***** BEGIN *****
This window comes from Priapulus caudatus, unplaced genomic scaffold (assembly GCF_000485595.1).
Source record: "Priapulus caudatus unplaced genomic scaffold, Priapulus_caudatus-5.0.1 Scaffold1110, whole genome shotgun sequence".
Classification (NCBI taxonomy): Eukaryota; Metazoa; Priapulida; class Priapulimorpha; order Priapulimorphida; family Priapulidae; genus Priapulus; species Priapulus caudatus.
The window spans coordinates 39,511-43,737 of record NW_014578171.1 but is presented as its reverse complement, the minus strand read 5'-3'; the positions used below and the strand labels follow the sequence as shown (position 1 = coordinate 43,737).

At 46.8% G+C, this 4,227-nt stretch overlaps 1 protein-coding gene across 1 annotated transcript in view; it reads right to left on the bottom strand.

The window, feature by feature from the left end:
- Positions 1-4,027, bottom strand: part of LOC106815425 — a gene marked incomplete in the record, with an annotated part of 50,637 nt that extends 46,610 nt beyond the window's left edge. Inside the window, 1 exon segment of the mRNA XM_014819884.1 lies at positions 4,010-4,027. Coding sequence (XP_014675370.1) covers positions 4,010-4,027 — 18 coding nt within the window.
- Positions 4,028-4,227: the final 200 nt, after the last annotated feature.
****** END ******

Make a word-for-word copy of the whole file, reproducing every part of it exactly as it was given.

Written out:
This window comes from Priapulus caudatus, unplaced genomic scaffold (assembly GCF_000485595.1).
Source record: "Priapulus caudatus unplaced genomic scaffold, Priapulus_caudatus-5.0.1 Scaffold1110, whole genome shotgun sequence".
Classification (NCBI taxonomy): Eukaryota; Metazoa; Priapulida; class Priapulimorpha; order Priapulimorphida; family Priapulidae; genus Priapulus; species Priapulus caudatus.
The window spans coordinates 39,511-43,737 of record NW_014578171.1 but is presented as its reverse complement, the minus strand read 5'-3'; the positions used below and the strand labels follow the sequence as shown (position 1 = coordinate 43,737).

At 46.8% G+C, this 4,227-nt stretch overlaps 1 protein-coding gene across 1 annotated transcript in view; it reads right to left on the bottom strand.

The window, feature by feature from the left end:
- Positions 1-4,027, bottom strand: part of LOC106815425 — a gene marked incomplete in the record, with an annotated part of 50,637 nt that extends 46,610 nt beyond the window's left edge. Inside the window, 1 exon segment of the mRNA XM_014819884.1 lies at positions 4,010-4,027. Coding sequence (XP_014675370.1) covers positions 4,010-4,027 — 18 coding nt within the window.
- Positions 4,028-4,227: the final 200 nt, after the last annotated feature.